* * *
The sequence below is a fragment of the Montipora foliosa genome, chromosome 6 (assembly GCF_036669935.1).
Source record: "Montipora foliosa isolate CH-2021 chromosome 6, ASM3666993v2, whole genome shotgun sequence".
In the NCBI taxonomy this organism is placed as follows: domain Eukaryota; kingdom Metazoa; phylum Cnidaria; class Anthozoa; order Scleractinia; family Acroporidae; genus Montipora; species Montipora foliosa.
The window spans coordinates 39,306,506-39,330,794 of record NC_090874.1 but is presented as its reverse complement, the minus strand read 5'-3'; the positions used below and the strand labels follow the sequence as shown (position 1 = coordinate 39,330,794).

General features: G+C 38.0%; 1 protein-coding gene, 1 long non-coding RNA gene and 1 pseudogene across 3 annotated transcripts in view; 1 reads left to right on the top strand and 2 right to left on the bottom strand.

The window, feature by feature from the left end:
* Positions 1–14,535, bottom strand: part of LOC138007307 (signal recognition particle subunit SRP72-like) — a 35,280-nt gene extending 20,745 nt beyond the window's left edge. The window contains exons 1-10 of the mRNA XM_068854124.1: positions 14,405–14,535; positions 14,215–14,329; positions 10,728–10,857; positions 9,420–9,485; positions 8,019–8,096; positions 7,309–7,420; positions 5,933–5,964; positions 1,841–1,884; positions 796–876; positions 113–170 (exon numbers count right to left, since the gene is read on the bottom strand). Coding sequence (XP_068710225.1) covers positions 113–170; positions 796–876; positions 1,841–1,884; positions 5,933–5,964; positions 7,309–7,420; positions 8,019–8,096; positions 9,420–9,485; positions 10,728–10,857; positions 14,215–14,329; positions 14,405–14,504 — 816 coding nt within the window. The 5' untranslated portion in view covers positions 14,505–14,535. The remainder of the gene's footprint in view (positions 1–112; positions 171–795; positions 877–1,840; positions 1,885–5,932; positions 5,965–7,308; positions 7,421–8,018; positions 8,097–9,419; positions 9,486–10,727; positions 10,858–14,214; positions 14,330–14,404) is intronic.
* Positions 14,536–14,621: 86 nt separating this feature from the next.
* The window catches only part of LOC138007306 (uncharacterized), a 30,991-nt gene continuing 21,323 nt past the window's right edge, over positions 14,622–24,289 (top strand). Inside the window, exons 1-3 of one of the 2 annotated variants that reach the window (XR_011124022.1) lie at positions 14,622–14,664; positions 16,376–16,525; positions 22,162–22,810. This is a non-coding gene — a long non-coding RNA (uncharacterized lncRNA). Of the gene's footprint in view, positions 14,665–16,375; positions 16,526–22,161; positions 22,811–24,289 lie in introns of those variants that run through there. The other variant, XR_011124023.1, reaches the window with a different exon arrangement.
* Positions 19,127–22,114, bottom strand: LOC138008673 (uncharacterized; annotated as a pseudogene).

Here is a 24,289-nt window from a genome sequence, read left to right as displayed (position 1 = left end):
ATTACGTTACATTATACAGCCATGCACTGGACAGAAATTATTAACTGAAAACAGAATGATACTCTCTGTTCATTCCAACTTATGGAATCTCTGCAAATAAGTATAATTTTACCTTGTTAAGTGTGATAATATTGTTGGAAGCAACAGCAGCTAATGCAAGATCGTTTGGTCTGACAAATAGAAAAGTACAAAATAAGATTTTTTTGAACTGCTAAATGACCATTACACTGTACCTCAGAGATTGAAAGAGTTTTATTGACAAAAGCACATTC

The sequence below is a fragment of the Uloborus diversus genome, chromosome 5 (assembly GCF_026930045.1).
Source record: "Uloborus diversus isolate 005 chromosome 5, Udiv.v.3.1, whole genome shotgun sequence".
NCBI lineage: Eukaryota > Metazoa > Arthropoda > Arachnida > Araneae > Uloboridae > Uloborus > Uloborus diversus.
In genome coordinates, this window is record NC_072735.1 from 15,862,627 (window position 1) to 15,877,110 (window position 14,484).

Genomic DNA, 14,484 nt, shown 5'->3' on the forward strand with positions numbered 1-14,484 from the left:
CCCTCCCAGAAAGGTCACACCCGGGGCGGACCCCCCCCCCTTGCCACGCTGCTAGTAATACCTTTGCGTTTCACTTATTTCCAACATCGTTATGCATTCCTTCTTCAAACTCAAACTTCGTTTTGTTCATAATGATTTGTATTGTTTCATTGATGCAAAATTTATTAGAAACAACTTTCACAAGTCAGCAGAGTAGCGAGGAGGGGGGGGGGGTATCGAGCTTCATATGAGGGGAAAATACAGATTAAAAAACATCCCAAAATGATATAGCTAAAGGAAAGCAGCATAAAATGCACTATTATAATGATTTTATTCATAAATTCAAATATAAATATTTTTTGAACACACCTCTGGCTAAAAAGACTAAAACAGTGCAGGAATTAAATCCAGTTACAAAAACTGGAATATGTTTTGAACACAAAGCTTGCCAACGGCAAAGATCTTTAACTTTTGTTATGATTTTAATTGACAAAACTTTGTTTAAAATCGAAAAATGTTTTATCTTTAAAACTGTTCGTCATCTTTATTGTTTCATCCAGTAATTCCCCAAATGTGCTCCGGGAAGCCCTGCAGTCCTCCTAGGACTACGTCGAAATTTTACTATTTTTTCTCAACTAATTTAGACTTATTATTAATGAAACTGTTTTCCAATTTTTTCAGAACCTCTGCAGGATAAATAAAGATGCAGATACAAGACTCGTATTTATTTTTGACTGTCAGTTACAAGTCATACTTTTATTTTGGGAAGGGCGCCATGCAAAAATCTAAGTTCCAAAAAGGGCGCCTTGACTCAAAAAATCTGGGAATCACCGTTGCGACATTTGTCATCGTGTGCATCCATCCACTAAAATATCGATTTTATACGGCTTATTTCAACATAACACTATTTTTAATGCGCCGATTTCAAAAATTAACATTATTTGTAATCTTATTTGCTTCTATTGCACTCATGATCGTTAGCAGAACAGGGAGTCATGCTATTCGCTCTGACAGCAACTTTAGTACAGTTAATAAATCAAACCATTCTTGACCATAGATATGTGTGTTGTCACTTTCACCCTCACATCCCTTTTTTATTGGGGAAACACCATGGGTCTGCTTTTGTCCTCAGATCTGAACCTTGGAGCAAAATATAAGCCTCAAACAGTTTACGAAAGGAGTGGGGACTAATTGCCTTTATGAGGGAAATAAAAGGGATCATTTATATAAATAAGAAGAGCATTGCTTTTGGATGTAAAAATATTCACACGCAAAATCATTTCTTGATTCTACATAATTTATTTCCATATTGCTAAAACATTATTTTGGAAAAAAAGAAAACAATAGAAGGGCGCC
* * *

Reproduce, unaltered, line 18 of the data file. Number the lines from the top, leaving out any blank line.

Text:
CCCTCCCAGAAAGGTCACACCCGGGGCGGACCCCCCCCCCTTGCCACGCTGCTAGTAATACCTTTGCGTTTCACTTATTTCCAACATCGTTATGCATTCCTTCTTCAAACTCAAACTTCGTTTTGTTCATAATGATTTGTATTGTTTCATTGATGCAAAATTTATTAGAAACAACTTTCACAAGTCAGCAGAGTAGCGAGGAGGGGGGGGGGGTATCGAGCTTCATATGAGGGGAAAATACAGATTAAAAAACATCCCAAAATGATATAGCTAAAGGAAAGCAGCATAAAATGCACTATTATAATGATTTTATTCATAAATTCAAATATAAATATTTTTTGAACACACCTCTGGCTAAAAAGACTAAAACAGTGCAGGAATTAAATCCAGTTACAAAAACTGGAATATGTTTTGAACACAAAGCTTGCCAACGGCAAAGATCTTTAACTTTTGTTATGATTTTAATTGACAAAACTTTGTTTAAAATCGAAAAATGTTTTATCTTTAAAACTGTTCGTCATCTTTATTGTTTCATCCAGTAATTCCCCAAATGTGCTCCGGGAAGCCCTGCAGTCCTCCTAGGACTACGTCGAAATTTTACTATTTTTTCTCAACTAATTTAGACTTATTATTAATGAAACTGTTTTCCAATTTTTTCAGAACCTCTGCAGGATAAATAAAGATGCAGATACAAGACTCGTATTTATTTTTGACTGTCAGTTACAAGTCATACTTTTATTTTGGGAAGGGCGCCATGCAAAAATCTAAGTTCCAAAAAGGGCGCCTTGACTCAAAAAATCTGGGAATCACCGTTGCGACATTTGTCATCGTGTGCATCCATCCACTAAAATATCGATTTTATACGGCTTATTTCAACATAACACTATTTTTAATGCGCCGATTTCAAAAATTAACATTATTTGTAATCTTATTTGCTTCTATTGCACTCATGATCGTTAGCAGAACAGGGAGTCATGCTATTCGCTCTGACAGCAACTTTAGTACAGTTAATAAATCAAACCATTCTTGACCATAGATATGTGTGTTGTCACTTTCACCCTCACATCCCTTTTTTATTGGGGAAACACCATGGGTCTGCTTTTGTCCTCAGATCTGAACCTTGGAGCAAAATATAAGCCTCAAACAGTTTACGAAAGGAGTGGGGACTAATTGCCTTTATGAGGGAAATAAAAGGGATCATTTATATAAATAAGAAGAGCATTGCTTTTGGATGTAAAAATATTCACACGCAAAATCATTTCTTGATTCTACATAATTTATTTCCATATTGCTAAAACATTATTTTGGAAAAAAAGAAAACAATAGAAGGGCGCC